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Tampa Workers' Compensation Lawyer > Blog > Workers' Compensation > Workers’ Compensation For Recreational And Social Activities

Workers’ Compensation For Recreational And Social Activities

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Employers throughout the Tampa area often arrange social or recreational activities outside normal working hours. Employees are often invited or required to attend events like holiday parties, picnics, retreats, kickball games, and similar activities. If an employee gets hurt at a work-related recreational event or social activity, can that employee seek workers’ compensation benefits? The answer to that question will depend upon a couple of different factors. In some circumstances, an injury at an event like this might be compensable, but in other situations, the injury is not compensable. Consider some of the following information from our Tampa workers’ compensation attorneys.

Florida Law on Recreational and Social Activities 

According to the Florida Statutes, “recreational or social activities are not compensable unless such recreational or social activities are an expressly required incident or employment and produce a substantial direct benefit to the employer beyond improvement in employee health and morale that is common to all kinds of recreation and social life.”

To break that down, Florida law begins from the position that employee injuries at recreational events and social activities are not compensable. However, Florida law says that there are exceptions in which these injuries could be compensable, but both of the following must be true:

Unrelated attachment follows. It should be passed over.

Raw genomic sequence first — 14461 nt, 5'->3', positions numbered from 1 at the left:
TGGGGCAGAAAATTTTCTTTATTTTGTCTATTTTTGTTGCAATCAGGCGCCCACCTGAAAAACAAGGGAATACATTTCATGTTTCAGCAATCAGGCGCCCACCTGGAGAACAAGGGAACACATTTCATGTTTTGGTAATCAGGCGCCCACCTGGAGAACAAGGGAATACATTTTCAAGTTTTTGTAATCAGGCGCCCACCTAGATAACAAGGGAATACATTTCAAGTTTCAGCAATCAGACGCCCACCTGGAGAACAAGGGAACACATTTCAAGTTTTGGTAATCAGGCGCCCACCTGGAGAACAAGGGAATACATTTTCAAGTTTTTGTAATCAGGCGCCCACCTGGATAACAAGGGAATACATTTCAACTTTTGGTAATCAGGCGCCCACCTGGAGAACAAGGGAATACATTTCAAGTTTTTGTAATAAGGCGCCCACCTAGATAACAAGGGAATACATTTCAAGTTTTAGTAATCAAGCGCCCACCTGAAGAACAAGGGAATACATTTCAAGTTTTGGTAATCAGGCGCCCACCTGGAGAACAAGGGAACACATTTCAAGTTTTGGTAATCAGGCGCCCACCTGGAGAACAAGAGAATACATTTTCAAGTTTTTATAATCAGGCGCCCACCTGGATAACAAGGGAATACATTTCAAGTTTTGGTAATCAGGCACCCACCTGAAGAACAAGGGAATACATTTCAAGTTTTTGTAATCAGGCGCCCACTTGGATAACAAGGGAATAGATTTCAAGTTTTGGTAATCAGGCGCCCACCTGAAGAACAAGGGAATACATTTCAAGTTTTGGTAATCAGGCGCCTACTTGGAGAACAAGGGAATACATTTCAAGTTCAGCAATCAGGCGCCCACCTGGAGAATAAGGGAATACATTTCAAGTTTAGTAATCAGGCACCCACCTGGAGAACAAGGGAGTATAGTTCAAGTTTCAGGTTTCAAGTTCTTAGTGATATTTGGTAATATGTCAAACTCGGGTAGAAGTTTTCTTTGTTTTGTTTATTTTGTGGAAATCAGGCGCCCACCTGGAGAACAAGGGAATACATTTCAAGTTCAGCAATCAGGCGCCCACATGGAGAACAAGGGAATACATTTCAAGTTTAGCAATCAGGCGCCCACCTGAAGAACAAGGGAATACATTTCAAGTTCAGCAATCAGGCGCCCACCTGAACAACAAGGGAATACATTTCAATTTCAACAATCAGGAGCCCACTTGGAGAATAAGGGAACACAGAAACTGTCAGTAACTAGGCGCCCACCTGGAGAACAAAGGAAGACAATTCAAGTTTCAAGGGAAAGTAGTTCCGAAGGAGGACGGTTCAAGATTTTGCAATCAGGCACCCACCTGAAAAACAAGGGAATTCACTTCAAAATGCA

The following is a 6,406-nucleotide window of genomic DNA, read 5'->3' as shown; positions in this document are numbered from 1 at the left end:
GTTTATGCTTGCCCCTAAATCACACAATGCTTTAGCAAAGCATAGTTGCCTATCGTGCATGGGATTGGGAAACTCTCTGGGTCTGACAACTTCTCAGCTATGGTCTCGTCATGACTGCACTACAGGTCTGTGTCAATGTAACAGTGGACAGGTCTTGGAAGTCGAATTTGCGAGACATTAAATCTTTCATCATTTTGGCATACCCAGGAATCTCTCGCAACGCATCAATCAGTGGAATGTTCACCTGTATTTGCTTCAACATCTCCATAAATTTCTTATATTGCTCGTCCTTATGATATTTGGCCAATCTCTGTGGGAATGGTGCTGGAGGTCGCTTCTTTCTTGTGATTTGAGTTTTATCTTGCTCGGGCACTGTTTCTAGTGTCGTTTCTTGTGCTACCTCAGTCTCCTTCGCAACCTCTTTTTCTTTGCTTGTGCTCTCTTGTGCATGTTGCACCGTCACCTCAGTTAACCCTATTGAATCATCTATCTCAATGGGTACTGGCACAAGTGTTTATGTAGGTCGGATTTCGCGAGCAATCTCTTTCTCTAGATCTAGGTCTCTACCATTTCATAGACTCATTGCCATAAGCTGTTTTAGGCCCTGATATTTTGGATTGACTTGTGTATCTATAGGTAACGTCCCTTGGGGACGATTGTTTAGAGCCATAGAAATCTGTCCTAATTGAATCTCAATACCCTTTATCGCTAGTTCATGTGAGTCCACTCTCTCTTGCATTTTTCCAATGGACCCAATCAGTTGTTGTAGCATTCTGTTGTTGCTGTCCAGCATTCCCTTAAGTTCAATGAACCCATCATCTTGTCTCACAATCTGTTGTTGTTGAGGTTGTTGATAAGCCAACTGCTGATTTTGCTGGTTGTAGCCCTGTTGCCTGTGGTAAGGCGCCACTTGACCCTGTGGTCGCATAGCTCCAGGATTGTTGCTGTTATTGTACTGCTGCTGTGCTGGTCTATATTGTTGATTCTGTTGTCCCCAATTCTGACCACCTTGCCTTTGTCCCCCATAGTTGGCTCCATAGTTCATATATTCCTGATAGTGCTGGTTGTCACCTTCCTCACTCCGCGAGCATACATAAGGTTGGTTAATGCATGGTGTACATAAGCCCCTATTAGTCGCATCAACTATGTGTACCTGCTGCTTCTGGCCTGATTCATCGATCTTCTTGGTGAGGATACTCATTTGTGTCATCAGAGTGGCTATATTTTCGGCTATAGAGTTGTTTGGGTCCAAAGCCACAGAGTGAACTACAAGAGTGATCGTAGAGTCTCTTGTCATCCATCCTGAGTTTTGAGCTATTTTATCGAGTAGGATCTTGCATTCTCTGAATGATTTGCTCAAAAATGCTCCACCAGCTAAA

• Event or activity was a required part of the employee’s job, meaning that the employer required the employee to attend; and
  • Event or activity produced a “substantial direct benefit” to the employer that went beyond improving employee health or morale.

Applying Florida Workers’ Compensation Law

 In what types of situations might the exception apply, such that an employee can obtain workers’ compensation benefits for an injury at a workplace recreational event or social activity? The first prong of the exception is relatively straightforward: was the employee required to attend the event? If an employer makes an activity or event optional, it will not usually be compensable. At the same time, it is important to know that an event that the employer says is optional, but in fact required of the employee, may still be compensable. For example, if an employer says a work dinner is occurring on a weekend and the employee can decide whether or not to attend, but attendance will be taken into account when evaluating the employee’s performance, then the event is not truly optional.

The second prong can be a bit more complicated. What kinds of events produce a “substantial direct benefit” to the employer beyond improving employee health or morale? For example, a required team kickball game for employees would not likely produce a substantial direct benefit. However, a holiday party designed to convince a potential new client to work with the company could produce a “substantial direct benefit” to the employer.

Contact a Tampa Workers’ Compensation Attorney

 If you were injured at a workplace recreational event or social activity, you should have one of the experienced Tampa workers’ compensation attorneys at the Franco Law Firm evaluate your case. We can determine if your injury may be compensable as an exception to the rule. Do not hesitate to get in touch.

Source:

leg.state.fl.us/STATUTES/index.cfm?App_mode=Display_Statute&Search_String=&URL=0400-0499/0440/Sections/0440.092.html

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